Wednesday, therefore, are at as much of a crossroads as any of their cash-strapped Football League colleagues, if not yet at the gates of the High Court. If Club 9 Sports’ assistance can stretch to paying off Allen, a lot of fans will breathe easier, not least because the last vestiges of the old failed Wednesday regimes will then finally disappear. But while talks continue, so does Wednesday’s risk of the drop – without Luke Varney’s 89th minute winner against Watford this week, Wednesday would only be kept out of the bottom three by Crystal Palace’s “drop” into administration. And May could be a double whammy unless Allen has a personality transplant in the meantime and cedes ground on his loan repayment. Sheffield Wednesday’s current situation could be a lot worse. But it could get a lot worse yet.
Errrm you might want to check your facts ‘Mark’. Due to the deed of priorities over our debts, while Mr. Allen’s loan may need to be re-negotiated in May, it is in no way repayable until such times as our debt with the Co-op is under the £14m mark.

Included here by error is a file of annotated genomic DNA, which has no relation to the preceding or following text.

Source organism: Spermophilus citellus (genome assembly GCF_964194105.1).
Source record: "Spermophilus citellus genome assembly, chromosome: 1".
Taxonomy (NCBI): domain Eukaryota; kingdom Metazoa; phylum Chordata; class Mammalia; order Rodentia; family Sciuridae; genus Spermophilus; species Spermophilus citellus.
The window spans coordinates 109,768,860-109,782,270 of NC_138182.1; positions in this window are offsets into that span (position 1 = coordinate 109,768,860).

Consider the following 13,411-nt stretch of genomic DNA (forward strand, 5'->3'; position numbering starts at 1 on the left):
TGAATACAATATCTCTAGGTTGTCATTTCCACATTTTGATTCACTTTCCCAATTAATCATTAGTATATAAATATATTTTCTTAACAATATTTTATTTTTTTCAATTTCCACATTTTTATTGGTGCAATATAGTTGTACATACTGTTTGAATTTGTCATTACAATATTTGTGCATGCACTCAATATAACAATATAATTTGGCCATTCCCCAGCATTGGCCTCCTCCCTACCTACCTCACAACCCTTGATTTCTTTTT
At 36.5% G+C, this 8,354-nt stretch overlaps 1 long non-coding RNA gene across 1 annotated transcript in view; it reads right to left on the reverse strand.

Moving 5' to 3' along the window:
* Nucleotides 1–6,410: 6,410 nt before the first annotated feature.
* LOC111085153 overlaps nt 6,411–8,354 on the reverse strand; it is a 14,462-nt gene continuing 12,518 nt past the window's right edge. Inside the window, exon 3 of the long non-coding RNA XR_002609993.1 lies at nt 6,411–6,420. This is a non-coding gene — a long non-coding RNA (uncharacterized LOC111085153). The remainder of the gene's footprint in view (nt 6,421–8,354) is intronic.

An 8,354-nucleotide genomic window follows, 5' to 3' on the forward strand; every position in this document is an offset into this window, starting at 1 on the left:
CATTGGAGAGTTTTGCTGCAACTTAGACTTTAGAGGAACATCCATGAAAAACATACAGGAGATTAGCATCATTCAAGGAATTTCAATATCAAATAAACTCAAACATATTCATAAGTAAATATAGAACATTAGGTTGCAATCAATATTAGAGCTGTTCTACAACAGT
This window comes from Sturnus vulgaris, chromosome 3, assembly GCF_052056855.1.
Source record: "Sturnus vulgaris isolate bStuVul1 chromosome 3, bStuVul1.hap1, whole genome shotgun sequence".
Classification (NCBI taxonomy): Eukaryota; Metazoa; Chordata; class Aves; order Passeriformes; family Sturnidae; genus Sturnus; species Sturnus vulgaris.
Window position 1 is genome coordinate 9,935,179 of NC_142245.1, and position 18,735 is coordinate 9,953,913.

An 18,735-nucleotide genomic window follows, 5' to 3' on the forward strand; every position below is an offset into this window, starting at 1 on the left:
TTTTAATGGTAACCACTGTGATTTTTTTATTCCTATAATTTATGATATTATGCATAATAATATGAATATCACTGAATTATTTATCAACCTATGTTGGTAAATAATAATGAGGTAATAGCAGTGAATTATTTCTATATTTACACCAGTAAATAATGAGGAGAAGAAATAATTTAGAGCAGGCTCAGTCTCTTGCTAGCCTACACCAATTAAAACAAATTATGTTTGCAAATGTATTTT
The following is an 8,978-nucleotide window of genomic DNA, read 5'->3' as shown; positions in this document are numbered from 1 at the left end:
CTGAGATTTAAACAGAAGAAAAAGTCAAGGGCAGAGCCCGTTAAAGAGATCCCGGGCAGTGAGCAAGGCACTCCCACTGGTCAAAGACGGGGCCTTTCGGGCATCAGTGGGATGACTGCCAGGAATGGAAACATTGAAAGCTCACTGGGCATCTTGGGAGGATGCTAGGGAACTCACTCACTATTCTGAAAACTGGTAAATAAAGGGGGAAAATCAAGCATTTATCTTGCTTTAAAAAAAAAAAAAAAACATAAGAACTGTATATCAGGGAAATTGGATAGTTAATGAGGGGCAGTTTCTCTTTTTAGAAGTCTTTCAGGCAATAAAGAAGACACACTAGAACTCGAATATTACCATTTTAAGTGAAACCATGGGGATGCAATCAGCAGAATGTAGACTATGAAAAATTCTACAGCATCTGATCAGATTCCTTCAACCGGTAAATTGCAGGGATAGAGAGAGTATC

And Lee Strafford was hardly ranting and raving about us not going into administration. He was answering fans’ concerns over the issue, nothing more. He would sooner come out and rubbish such claims than letting unwarranted speculation fester, something he should be praised for.
Almost brilliant post, but as nicola says the co-op need paying first before any directors loans
Yes, I may have misunderstood. I assumed that the Co-op’s proposed write-off of part of the money owed to them would trigger re-payment of Allen’s loans, at least if he demanded it, which he seems/seemed determined to do. Sorry if that IS a misunderstanding on my part.
Re: Strafford’s adminstration denials. I was emphasising that he’s been saying it a LOT, it hasn’t been one interview/set of quotes syndicated across the whole media network. It’s his doomsday scenario, not mine. No criticism intended.
Thanks, though. If I get stuff wrong, it’s important that I’m told.
The vultures must be circling if we appear on 200percent. The big concern is that for all Strafford’s evangelical zeal, it’s very difficult to envisage anyone with any sense investing in a club with Wednesday’s level of debt in the teeth of a recession. Assuming that’s the case then the club is barely a going concern – even if we avoid relegation will we improve significantly on the field next year? How patient will the Co-Op be in the face of further financial losses? Season tickets were placed on sale in January which raises cash flow concerns. It’s fair to say that sales have been slow and the club has been forced into embarrassing deadline extensions.
Keep up the good work Mark.
Fair enough Mark.
Bear in mind the Co-op hasn’t written anything off yet, and so the supposed repayment to MR. Allen is inconsequential.